Saturday, May 28, 2011

Selections From Mencius I

Selections From Mencius I
by Scott Bradley

"It was by sharing their enjoyment with the people that men of antiquity were able to enjoy themselves." (Mencius I A 2; D.C. Lau)

"You must work at it [rightness] and never let it out of your mind. At the same must not help it to grow either...There was a man from Sung who pulled at his rice plants to make them grow...There are few in the world who can resist the urge to help their rice plants grow." (II A 2)

"Had it been necessary to perpetrate one wrongful deed or kill one innocent man in order to gain the Empire, none of them [ancient worthies] would have consented to it." (II A 2)

"The Yellow River and the Sea are no different from the water that runs in the gutter. The sage, too, is the same in kind as other men." (II A 2)

"Yang Hu said, 'If one's aim is wealth one cannot be benevolent; if one's aim is benevolence, one cannot be wealthy.'" (III A 3)

"There never was a man who could straighten others out by bending himself." (III B 1)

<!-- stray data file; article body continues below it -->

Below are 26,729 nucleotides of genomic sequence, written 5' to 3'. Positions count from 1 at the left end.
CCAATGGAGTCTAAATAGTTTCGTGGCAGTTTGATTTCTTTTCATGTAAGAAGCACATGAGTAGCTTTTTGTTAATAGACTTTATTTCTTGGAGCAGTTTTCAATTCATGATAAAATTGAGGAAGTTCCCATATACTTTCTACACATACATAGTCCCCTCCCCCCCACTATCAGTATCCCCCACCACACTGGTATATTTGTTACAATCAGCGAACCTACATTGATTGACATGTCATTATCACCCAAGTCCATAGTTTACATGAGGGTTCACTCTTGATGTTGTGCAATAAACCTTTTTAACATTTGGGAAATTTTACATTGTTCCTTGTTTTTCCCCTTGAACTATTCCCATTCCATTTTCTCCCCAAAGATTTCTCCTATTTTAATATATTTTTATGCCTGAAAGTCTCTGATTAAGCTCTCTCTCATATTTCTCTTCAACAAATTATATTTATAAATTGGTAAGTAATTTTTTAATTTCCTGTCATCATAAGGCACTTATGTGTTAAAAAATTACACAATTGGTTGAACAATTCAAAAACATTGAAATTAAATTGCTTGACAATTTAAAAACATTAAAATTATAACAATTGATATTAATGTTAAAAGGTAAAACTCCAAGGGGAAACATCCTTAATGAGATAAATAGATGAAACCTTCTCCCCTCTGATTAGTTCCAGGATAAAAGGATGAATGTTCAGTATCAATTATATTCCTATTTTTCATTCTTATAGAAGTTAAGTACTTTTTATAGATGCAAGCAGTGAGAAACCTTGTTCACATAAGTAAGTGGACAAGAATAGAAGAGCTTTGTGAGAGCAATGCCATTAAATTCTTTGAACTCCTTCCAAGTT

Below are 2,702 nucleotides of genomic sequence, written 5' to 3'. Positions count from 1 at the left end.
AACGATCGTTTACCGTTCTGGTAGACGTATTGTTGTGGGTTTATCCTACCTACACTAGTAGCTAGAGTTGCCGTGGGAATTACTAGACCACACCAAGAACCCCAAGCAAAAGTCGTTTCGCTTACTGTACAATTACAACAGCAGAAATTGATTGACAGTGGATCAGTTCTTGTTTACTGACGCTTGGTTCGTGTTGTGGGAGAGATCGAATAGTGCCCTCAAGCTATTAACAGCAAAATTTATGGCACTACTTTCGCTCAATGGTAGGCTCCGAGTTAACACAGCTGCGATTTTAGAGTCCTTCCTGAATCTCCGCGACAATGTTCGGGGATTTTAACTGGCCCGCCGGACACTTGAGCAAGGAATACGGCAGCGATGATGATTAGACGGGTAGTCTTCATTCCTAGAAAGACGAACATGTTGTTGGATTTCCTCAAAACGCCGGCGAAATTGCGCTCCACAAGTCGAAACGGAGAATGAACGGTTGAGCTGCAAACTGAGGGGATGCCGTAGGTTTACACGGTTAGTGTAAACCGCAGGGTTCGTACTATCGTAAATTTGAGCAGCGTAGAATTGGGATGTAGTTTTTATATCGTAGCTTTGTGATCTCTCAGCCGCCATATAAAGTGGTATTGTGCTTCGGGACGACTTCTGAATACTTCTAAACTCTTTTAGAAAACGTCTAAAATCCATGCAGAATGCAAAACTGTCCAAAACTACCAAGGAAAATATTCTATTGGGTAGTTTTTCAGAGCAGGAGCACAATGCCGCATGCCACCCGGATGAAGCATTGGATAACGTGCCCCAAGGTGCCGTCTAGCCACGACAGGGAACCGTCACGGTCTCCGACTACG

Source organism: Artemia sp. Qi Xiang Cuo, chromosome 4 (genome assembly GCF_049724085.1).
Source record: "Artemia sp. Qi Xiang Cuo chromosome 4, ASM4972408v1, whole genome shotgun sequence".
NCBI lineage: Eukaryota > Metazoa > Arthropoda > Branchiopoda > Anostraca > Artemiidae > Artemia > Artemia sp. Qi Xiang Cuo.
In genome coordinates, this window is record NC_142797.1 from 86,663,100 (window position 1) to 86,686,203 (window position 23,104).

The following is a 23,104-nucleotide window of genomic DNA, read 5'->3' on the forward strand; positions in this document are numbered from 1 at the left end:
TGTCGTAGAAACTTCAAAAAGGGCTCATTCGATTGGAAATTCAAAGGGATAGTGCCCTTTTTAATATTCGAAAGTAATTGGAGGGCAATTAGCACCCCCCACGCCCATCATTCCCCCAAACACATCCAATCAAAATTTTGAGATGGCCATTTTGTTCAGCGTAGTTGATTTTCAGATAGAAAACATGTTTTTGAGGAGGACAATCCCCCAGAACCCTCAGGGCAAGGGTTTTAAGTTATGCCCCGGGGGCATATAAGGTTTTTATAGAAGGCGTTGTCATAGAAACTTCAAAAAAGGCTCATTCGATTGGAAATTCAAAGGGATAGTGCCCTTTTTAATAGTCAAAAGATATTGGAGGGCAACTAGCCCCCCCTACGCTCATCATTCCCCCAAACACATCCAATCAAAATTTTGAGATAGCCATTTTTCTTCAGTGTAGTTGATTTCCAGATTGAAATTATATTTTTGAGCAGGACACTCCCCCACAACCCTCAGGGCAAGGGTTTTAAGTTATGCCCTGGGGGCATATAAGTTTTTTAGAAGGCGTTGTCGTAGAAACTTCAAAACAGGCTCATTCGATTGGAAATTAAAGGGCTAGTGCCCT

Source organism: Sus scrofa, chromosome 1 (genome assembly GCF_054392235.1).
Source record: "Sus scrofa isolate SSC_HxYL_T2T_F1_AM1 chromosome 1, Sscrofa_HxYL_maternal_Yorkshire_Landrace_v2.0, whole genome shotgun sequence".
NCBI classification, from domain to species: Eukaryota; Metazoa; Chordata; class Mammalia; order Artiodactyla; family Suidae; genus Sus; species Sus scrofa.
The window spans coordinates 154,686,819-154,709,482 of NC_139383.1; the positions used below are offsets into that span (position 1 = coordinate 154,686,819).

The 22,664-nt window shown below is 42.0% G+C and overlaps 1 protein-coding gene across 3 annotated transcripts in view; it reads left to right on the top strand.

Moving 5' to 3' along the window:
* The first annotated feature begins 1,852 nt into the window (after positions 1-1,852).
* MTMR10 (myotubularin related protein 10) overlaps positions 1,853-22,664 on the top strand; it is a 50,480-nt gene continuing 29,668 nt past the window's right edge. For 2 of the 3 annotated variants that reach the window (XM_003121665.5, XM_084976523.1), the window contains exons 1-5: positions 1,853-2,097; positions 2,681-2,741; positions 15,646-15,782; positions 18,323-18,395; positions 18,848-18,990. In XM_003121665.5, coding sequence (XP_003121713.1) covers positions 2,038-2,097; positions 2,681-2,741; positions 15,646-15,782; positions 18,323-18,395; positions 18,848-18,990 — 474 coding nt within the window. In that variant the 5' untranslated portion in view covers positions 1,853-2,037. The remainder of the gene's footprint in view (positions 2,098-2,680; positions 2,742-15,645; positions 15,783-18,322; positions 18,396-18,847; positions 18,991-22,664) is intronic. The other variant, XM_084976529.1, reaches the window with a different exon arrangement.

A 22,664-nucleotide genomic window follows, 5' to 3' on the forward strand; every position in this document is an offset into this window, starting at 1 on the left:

"I am not fond of disputation. I have no alternative." (III B 9)

"If others do not respond to your love with love, look into your own benevolence; if others fail to respond to your attempts to govern them, look into your own wisdom; . . . . In other words, look into yourself whenever you fail to achieve your purpose." (IV A 3)

"The Way lies at hand yet it is sought afar off; the thing lies in the easy yet it is sought in the difficult." (IV A 11)

"There has never been a man totally true to himself who fails to move others. On the other hand, one who is not true to himself can never hope to move others." (IV A 12)

"The trouble with people is that they are too eager to assume the role of teacher." (IV A 23)

"Only when a man will not do some things is he capable of doing great things." (IV B 8)

You can check out Scott's other miscellaneous writings here.

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